"The Iron age hillfort occupying the summit of 'Sugar Loaf' knoll, is aligned SW/NE. The fort is elongated, oval in shape, with an entrance at the north east end. A single earthwork rampart defines the north side of the fort, with apparently no artificial defences on the south side due to the precipitous natural slopes. The rampart narrows along the spine of the ridge at the north east end, and ends in a cross bank defending the simple ?passage entrance. Discovered during RCAHMW aerial reconnaissance in 2001
(AP ref: 2001/3528 26-28). Not inspected on ground. TGD"

Crug (Round Cairn)

Facing off to the fabulously be-cairned Bryn Rhudd and Banc-y-Gwyngoed across Cwm Brefi, Crug, not to be outdone, is also crowned by the remains of a pretty substantial Bronze Age monument. However, this - despite still measuring some 35 feet across - possesses a more subtle allure for the passing antiquarian than the mighty stone piles to the north. Indeed, topped as it is by a crude, circular 'hat' enclosing the OS trig pillar, the uninitiated muppet searching for shelter might well not discern the ancient, grassy footprint underfoot.

I approached via the forestry track east of Pant-yr-esgair, eventually gaining the treeline to the north via a steep ride (in retrospect one should approach the fence sooner rather than later). Following said fence across Esgair Goch to the southwest, prior to veering northwest, a stile eventually allows access to the summit of Crug at a junction. A fine place to be, with some pretty fine panoramic views.

The people at Coflein reckon:

"This stone cairn sits on the southern side of the highest point of Crug.... The cairn is almost completely covered with grass with its stone make-up showing most clearly on the southeast. It is roughly 10.5 metres in diameter and up to 0.7 metres high on its southeast side. On top of it is a circular drystone structure... in the centre of which is a concrete Ordnance Survey triangulation pillar." [J.J. Hall, Trysor, 14 July 2012]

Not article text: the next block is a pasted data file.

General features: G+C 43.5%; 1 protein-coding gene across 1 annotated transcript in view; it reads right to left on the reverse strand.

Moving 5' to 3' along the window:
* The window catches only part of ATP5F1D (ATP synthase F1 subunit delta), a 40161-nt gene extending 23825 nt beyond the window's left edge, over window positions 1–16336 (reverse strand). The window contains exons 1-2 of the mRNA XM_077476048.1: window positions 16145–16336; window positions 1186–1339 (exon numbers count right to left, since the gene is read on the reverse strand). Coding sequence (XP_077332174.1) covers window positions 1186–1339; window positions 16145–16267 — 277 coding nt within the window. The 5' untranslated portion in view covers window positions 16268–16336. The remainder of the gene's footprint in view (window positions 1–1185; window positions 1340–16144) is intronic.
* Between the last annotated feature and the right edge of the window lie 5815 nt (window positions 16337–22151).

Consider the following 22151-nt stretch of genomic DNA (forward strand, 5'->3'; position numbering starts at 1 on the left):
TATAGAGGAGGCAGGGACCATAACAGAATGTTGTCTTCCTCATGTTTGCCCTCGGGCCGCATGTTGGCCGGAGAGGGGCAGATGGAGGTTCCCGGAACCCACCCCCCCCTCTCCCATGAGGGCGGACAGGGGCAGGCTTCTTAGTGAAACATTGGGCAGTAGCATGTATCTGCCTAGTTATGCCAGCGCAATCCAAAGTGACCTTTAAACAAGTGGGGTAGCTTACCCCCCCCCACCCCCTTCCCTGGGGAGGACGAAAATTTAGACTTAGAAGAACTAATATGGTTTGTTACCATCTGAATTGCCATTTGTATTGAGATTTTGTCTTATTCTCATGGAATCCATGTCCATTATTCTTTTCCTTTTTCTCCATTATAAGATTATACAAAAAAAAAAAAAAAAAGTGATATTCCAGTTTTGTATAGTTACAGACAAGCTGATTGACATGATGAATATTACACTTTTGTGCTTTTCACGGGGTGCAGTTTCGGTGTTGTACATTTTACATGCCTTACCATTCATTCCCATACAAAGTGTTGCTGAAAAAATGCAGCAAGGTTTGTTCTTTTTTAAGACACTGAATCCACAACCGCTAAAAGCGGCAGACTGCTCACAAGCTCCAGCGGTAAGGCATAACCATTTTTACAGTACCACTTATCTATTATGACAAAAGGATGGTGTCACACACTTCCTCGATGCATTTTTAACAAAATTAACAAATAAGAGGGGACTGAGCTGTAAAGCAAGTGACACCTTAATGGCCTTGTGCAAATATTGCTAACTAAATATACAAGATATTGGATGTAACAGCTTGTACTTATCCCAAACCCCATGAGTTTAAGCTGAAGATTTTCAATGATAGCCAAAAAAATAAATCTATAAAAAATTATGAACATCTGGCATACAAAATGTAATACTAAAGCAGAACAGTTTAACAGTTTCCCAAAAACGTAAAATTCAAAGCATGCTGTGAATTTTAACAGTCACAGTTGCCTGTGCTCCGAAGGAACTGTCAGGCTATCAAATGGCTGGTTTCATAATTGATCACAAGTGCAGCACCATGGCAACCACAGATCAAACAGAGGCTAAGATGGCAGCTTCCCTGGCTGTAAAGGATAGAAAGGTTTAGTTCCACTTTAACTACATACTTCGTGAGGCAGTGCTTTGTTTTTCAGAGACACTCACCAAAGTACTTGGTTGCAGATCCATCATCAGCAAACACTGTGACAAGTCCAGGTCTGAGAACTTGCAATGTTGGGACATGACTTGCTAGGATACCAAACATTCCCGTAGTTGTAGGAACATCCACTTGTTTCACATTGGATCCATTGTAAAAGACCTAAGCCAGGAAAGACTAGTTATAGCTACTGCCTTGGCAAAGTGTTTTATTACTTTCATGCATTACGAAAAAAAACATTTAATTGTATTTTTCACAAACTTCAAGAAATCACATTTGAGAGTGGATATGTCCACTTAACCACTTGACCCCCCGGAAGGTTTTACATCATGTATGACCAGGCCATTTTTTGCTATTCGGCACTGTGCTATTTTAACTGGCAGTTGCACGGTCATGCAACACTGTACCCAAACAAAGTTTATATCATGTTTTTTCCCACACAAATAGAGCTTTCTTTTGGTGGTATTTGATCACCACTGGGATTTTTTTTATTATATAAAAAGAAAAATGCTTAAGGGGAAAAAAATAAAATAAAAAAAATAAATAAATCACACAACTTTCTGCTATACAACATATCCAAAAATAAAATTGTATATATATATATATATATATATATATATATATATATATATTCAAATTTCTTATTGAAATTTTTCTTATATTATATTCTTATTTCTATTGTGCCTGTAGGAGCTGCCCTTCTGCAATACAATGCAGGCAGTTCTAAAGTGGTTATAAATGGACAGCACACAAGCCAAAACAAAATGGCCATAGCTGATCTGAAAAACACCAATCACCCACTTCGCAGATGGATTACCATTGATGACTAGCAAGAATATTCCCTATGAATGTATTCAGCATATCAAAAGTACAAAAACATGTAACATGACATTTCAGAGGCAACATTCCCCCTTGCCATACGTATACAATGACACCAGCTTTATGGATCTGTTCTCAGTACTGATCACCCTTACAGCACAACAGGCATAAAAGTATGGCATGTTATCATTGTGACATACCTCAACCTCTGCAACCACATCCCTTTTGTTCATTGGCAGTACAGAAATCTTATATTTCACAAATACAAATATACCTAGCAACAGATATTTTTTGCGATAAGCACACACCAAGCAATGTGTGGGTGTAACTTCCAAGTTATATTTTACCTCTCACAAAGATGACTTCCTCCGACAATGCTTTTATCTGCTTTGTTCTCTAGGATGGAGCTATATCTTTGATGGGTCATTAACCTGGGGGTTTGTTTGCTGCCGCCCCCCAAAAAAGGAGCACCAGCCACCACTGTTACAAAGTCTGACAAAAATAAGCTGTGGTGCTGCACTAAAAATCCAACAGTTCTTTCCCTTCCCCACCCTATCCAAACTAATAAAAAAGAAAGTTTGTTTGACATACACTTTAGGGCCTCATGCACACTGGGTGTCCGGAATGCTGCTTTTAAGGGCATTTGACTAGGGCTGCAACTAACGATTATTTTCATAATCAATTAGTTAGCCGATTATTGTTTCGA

Gurnos (Round Cairn)

Now The Elenydd, that wild 'Green Desert of Wales', has perhaps more than its fair share of wondrously obscure prehistoric sites... however, this is arguably as obscure as they come: not only is it not indicated upon OS mapping... not even Coflein have been able to locate it, to date:

"Place name 'Gurnos' mutated from Gyrnos. Translates as 'place of cairns'. At time of field visit no cairns found in immediate area, however area of rocky outcrop on E slope & top of Gurnos has numerable possible iron age features.(RSJ 2000)"

To be fair, it IS rather difficult to locate, being exactly where one would not expect it to be, about a half mile SW of the Rhos-y-Gelynnen stone row. The effort - extreme effort if, like me, one foolishly decides the direct approach from below to the south 'won't be that bad' - is worth it, however: the cairn is pretty substantial, well preserved... and appears to feature the remains of an internal cist. Furthermore, the vibe is sensational.

Esgair Crawnllwyn, Cwmdeuddwr (Round Barrow(s))